By RICARDO CASTILLO
The Real Border Wall at Guatemala
While Mexican Foreign Relations Secretary Marcelo Ebrard has consistently rejected the idea that there is a crisis at Mexico’s Guatemalan border, new caravans of various sizes continue to arrive there, looking to cross through Mexico to the United States.
Their crossing, however, is being impeded by the armed Mexican National Guardsmen, who have been decked out in riot gear since Monday, Jan. 20, and have kept at bay the throngs of migrants who have tried on several occasions to cross into Mexico by force, both over the Tecum Uman-Ciudad Hidalgo Border Bridge and wading over the shallow Suchiate River.
The National Guard has pushed the migrants back several times and on Tuesday, Jan. 21, hundreds of them opted for creating “camps” on the Guatemalan side to wait for an opportunity to cross.
Ebrard said that “this happens every year at this time,” during a press conference Tuesday, once again discarding the idea of “a crisis” several times.
“We’re just abiding by the law” in stopping the migrants from entering Mexico illegally as part of a new policy established as of mid-2019, when U.S. President Donald Trump threatened to punish Mexico economically through export tariffs “on all goods” if Mexico did not stop the endless flow of migrants.
In the first move of a new approach, the National Migration Institute (INE), backed by National Guardsmen, deported 110 migrants, flying them back Tuesday, Jan. 21, to San Pedro Sula, Honduras, from the Tapachula airport, in what seems to be the beginning of a mass deportation trend by the Mexican government.
New Hearing for Garcia Luna
Given a lack of sufficient access to the “massive amount” of charges made against former Mexican top cop Genaro García Luna, Brooklyn Federal Court Judge Brian Cogan on Tuesday, Jan. 21, set a new date, April 2, for the hearing during a brief meeting.
Cogan awarded defense lawyer César de Castro 30 more days to have access to the alleged “tons of evidence” the U.S. Attorney General has accumulated against his client.
The petition was made on Friday, Jan. 17, by both the defense and prosecuting lawyers.
Mexico at the WEF Powwow
Mexican Economy Secretary Graciela Márquez is attending the World Economic Forum (WEF) in Davos, Switzerland, in representation of President Andrés Manuel López Obrador (AMLO), who continues to claim that his presence at gatherings of world leaders is not necessary because “the best foreign policy is carried out at home.”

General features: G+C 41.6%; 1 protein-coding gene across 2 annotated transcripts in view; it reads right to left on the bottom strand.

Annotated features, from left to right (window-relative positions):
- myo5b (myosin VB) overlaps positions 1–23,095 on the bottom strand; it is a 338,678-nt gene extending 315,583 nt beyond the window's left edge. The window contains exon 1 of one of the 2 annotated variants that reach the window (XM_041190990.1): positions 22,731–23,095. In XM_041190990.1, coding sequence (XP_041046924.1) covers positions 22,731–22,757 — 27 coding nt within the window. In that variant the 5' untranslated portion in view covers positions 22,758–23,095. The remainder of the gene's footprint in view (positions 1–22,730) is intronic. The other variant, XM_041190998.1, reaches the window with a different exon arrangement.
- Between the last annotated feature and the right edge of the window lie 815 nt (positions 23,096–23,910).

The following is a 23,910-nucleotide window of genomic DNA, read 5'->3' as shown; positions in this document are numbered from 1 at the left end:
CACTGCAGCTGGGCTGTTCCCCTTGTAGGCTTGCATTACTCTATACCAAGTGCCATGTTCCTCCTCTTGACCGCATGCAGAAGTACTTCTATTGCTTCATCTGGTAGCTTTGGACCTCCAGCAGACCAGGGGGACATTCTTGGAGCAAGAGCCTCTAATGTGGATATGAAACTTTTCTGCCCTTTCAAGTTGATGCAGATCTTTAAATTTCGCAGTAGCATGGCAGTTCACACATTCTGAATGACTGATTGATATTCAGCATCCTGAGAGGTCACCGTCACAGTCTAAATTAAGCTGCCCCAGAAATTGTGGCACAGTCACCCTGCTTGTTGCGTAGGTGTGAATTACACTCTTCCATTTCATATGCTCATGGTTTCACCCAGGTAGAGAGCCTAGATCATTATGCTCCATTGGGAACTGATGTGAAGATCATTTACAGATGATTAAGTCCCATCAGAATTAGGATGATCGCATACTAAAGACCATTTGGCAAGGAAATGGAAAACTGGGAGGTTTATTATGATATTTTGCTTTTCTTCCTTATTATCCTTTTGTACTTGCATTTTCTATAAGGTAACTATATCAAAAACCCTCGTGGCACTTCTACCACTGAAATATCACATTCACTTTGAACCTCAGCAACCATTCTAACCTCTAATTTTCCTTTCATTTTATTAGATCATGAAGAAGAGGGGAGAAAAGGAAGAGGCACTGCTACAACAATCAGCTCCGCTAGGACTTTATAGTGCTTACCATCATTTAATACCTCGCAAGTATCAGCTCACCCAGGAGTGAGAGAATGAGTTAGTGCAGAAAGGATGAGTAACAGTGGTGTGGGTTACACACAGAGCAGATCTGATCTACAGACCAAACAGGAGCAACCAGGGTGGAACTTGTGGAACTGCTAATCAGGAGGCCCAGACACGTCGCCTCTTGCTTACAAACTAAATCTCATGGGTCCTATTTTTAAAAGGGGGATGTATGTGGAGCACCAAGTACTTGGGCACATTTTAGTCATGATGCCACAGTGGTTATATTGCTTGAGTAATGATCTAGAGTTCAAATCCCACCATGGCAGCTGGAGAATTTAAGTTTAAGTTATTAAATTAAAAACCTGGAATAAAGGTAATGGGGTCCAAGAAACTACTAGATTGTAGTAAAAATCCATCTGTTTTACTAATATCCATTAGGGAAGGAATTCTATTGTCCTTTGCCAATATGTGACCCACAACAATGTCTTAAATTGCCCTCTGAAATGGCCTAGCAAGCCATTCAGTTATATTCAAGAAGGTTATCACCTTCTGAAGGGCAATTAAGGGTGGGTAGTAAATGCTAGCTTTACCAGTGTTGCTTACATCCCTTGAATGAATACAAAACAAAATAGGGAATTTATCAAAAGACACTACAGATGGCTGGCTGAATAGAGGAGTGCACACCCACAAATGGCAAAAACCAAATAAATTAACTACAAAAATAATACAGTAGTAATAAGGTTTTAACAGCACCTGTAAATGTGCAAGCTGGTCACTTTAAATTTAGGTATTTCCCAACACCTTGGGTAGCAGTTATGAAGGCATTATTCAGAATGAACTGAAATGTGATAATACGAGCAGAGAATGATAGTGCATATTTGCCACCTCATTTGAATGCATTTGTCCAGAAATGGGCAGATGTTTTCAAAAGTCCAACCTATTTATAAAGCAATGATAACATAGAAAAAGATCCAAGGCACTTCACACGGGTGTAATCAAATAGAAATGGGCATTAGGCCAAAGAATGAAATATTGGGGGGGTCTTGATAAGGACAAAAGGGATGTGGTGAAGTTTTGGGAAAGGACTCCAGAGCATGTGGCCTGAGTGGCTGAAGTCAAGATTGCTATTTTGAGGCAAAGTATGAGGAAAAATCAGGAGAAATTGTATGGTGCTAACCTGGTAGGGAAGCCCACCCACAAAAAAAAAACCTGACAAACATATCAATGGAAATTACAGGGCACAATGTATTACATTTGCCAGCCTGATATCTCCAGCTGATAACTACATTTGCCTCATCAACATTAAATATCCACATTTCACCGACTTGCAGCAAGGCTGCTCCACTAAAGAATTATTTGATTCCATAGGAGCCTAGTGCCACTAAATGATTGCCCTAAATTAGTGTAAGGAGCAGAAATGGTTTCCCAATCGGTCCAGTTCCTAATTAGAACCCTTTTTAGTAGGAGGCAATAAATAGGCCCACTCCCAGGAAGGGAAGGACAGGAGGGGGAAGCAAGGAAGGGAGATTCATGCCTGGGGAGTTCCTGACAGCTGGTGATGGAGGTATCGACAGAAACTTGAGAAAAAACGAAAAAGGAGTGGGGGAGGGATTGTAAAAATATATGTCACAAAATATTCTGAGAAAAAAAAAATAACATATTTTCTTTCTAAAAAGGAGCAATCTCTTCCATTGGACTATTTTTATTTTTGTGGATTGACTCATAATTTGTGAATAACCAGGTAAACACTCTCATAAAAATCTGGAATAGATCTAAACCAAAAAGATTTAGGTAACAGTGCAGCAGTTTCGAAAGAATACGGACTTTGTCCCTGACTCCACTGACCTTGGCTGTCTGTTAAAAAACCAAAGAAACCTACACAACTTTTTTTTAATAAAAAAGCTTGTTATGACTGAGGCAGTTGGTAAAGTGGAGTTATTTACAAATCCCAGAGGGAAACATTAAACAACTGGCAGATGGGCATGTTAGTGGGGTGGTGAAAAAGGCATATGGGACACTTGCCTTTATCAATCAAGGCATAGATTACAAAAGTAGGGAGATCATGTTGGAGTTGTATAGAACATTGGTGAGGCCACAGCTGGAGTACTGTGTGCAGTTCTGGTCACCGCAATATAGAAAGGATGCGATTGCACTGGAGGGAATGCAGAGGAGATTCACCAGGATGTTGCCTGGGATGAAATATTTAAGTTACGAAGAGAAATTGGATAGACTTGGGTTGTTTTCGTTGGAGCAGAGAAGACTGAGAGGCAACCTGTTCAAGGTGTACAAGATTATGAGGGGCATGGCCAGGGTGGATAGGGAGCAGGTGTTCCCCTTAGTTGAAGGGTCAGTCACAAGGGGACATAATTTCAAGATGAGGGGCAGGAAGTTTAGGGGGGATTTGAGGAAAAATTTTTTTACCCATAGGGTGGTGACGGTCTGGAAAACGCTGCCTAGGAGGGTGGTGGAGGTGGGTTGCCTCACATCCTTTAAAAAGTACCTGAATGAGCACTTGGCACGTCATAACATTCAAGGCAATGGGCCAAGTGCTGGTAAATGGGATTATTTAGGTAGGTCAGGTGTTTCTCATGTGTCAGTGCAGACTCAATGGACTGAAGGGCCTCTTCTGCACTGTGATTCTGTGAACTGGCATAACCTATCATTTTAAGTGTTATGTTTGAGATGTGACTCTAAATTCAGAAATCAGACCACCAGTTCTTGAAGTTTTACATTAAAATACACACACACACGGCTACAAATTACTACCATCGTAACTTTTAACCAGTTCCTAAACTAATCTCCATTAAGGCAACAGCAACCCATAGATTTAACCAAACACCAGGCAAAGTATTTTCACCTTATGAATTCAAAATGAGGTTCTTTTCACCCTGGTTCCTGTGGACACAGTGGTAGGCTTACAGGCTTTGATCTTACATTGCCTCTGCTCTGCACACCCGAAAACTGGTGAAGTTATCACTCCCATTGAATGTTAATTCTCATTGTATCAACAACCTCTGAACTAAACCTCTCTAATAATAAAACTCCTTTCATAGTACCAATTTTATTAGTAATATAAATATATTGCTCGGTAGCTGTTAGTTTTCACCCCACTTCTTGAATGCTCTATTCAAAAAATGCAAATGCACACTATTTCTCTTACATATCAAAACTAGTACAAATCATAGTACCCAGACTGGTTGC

At the forum, Márquez is inviting foreign investors to consider Mexico as a secure place for investment based on the nation’s macroeconomic stability.
“Yes, during the first year (of the AMLO administration), the growth rate was close to zero,” she admitted.
“But our growth perspectives for 2020 and the rest of the term of the administration (through 2024) are really positive, wagering not just on foreign investment, but also o national investment.”
Speaking at the Strategic Perspectives for Latin America panel, Márquez said that through maintaining macroeconomic stability, Mexico is seeking to return to the growth process.
Attractive Carry Trade
On a related issue, fund managers worldwide, according to the Reuters news agency, see 2020 as a good year to invest in Mexico, given the nation’s huge difference in interest rates compared to those in the United States, which is as high as 5.25 percent.
High interest rates allows entrepreneurs to take advantage carry trade investment thanks to the political and economic stability Mexico currently boasts.
This is also the basis of the peso-dollar exchange stability with a low inflationary rate that makes Mexico attractive no matter the stagnancy of its economic growth (or the fact that international rating agencies keep a keen eye on the foreign debt, both of the nation and of the government-owned oil monopoly Petróleos Mexicanos, or Pemex).
The carry trade is a more expensive option for Mexico, but it also keeps the cash flow streaming.
Sports: Baseball Final
The 10-team Mexican Pacific Baseball League’s autumn-winter season is down to the final showdown for the championship, which will be between Mazatlán and Culiacán, both teams from the state of Sinaloa on the Pacific coast.
In separate best of seven series, the Mazatlán Deer defeated the Ciudad Obregón “Yaqui Indians,” Sonora, in a nine-inning pitching duel.
Mazatlán, the visitor, managed to place two men on second and third bases, with one out.
Cliff Roberson, on third, took advantage of a foul fly ball to take on home, with a fast throw. He was first declared out, but when the umpire saw the Yaquis catcher dropped the ball, reversed his call to award the Deer the victory.
In the other final match, Culiacán rallied from behind to beat Los Mochis 3-2 to earn a place in the championship games.
Culiacán, known as Los Tomateros because the city is a tomato agriculture hub, and the Mazatlán Deer have traditionally been the best teams in the Mexican Pacific League, which this past season grew to 10 teams, adding a new franchise from Monterrey, a non-Pacific coastal city.
The championship best of seven match up gets started on the evening of Wednesday, Jan. 23, with Culiacán hosting against Mazatlán.
The reward for the championship winning team is that it gets to represent Mexico in the Caribbean Baseball Championship of Nations, known in baseball circles as the “Little World Series,” given the high quality of the AAA and AAAA ball players.